Installing VMWare ESXi via PXE

We’re going down the route of virtualising our infrastructure at Timico, which means I’m having to get my hands dirty with VMWare. We’ve tried the Xen route, and not really got on with it – so it’s time to move on to something a little more polished.

In this article, I’ll outline how I plan on speeding up the provisioning of new tin to run as VM machines. The plan is to be able to plug in a new node whenever one is needed, and have it fully auto-provisioned from start to end. The first step in doing that is to automate the installation of vmware ESXi – which is done by PXE booting.

I am using ubuntu as my bootstrapping server, which which be responsible for running the DNS for the management network (DNS setup not covered here), providing DHCP, and serving the files needed for PXE. At the time of writing this, the installation documentation for ESXi does cover PXE booting, but I found this document hard to find (in hindsight, it’s easy to find – that’s always the way!), and doesn’t’ quite provide a step by step guide I aim to provide here. It is however essential reading – find the install documents for ESXi 4.1 here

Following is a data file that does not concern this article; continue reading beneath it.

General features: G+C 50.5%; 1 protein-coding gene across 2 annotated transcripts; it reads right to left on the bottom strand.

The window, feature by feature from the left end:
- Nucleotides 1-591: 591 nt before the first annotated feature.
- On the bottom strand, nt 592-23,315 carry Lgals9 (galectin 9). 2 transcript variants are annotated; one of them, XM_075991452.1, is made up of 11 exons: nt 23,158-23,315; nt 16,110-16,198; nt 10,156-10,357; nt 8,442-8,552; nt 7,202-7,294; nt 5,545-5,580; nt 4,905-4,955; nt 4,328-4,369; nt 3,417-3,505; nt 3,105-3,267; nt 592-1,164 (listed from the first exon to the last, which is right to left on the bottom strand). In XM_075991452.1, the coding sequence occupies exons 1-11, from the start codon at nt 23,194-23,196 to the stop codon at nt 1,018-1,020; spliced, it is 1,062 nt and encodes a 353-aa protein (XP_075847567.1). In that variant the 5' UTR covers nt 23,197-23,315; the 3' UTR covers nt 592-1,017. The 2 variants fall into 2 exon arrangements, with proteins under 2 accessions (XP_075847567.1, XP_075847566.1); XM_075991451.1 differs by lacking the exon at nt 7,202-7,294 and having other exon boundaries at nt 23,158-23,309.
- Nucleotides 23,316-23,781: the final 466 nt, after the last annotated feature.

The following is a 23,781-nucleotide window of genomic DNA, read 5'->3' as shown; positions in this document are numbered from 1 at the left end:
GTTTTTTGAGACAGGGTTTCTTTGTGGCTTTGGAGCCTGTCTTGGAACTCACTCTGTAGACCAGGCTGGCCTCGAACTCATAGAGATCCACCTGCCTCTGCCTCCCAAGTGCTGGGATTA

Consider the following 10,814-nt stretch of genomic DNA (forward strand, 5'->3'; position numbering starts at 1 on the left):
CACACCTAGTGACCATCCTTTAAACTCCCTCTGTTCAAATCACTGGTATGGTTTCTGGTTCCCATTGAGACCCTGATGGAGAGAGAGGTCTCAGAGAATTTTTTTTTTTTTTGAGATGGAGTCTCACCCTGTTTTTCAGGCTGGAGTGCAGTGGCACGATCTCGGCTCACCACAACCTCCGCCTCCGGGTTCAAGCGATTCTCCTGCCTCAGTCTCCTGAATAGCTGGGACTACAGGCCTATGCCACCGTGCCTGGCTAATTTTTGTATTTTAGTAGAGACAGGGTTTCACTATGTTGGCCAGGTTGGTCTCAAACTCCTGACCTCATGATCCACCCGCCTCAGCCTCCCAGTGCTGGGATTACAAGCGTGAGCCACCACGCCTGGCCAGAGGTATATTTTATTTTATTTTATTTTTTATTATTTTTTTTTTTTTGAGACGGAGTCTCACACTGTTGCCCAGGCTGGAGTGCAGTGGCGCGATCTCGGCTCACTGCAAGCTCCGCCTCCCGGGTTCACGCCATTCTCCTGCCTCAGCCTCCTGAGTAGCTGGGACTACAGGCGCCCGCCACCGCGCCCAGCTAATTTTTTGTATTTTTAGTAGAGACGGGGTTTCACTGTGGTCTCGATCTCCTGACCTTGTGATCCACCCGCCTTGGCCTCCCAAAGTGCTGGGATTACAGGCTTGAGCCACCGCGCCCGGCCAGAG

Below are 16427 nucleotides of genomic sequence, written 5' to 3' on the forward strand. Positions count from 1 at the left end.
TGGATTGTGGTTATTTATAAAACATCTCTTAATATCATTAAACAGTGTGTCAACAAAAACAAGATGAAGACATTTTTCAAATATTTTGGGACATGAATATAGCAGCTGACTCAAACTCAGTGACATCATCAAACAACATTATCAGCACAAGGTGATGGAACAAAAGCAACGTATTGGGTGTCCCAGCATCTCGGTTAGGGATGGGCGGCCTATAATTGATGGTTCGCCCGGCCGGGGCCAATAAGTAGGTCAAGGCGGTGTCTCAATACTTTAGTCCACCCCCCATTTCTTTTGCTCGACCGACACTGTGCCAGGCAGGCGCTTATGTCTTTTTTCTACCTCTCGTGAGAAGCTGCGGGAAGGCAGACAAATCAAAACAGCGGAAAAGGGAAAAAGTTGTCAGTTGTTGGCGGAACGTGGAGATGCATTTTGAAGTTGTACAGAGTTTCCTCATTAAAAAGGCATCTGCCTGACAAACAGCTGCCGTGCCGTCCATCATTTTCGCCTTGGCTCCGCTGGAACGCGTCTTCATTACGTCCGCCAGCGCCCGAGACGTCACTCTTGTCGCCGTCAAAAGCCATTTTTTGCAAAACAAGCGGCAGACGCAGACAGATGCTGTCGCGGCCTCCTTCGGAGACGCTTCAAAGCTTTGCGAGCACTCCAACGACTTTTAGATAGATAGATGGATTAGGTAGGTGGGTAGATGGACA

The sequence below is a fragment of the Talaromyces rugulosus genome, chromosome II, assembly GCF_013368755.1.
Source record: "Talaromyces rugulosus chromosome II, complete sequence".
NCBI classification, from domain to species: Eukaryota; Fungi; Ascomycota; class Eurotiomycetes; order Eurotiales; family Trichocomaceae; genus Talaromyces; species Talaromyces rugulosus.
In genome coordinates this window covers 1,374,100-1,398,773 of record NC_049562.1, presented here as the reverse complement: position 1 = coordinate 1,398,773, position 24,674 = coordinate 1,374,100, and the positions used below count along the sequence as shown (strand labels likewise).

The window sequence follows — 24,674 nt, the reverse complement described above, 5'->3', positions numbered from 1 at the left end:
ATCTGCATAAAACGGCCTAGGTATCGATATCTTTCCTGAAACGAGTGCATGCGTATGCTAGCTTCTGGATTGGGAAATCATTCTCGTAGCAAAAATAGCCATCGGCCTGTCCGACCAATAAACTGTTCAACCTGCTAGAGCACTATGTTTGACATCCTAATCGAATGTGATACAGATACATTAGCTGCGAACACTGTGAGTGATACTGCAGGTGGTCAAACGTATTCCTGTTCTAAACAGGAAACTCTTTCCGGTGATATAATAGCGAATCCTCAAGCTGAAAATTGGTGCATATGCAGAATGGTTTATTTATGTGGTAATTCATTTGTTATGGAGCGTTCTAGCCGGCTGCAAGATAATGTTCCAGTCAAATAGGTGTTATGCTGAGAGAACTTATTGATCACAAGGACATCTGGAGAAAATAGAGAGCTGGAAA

Having done a basic install of Ubuntu on my server, the first step was to install the required packages:

  # apt-get install syslinux tftpd-hpa dhcp3-server apache2

The packages above are used as follows:

syslinux
Provides pxelinux.0 – see the syslinux homepage for more info.
tftpd-hpa
A TFTP server to serve pxelinux, and the VMWare kernel etc.
dhcp3-server
The DHCP server is used for assigning addresses to nodes
apache2
This is used to serve the kickstart config, along with the vmware installation files

As you can see from above, I use apache to serve the VMWare ESXi install files. This is optional, you can also install the files over NFS if you wish.

Configuring DHCP

When a server PXE boots, the first thing it does is DHCP for an address. If you are VLANing your environment (which you really should be!) – keep in mind that this will be done over the access VLAN. The configuration below

ddns-update-style none;
default-lease-time 600;
max-lease-time 7200;
allow booting;
allow bootp;
class "pxeclients" {
  match if substring(option vendor-class-identifier, 0, 9) = "PXEClient";
  next-server 192.168.111.101;
  filename = "pxelinux.0";

}

subnet 192.168.111.0 netmask 255.255.255.0 {
  pool {
    allow members of "pxeclients";
    range 192.168.111.200 192.168.111.230;
  }
}

Notice the use of the pool and class in the above, which allows for IP addresses of servers in the process of provisioning to use a different range than that used by active servers. This is completely optional, but I thought it was pretty neat, so I did it!

The ‘next-server’ in the configuration above needs to be the IP address of your TFTP server.

Feel free to test the setup at this point, whilst it won’t work- you should at least see your server PXE boot and complain about a lack of config. On the Dell R210 I’m using, you press F12 at boot to start a PXE boot.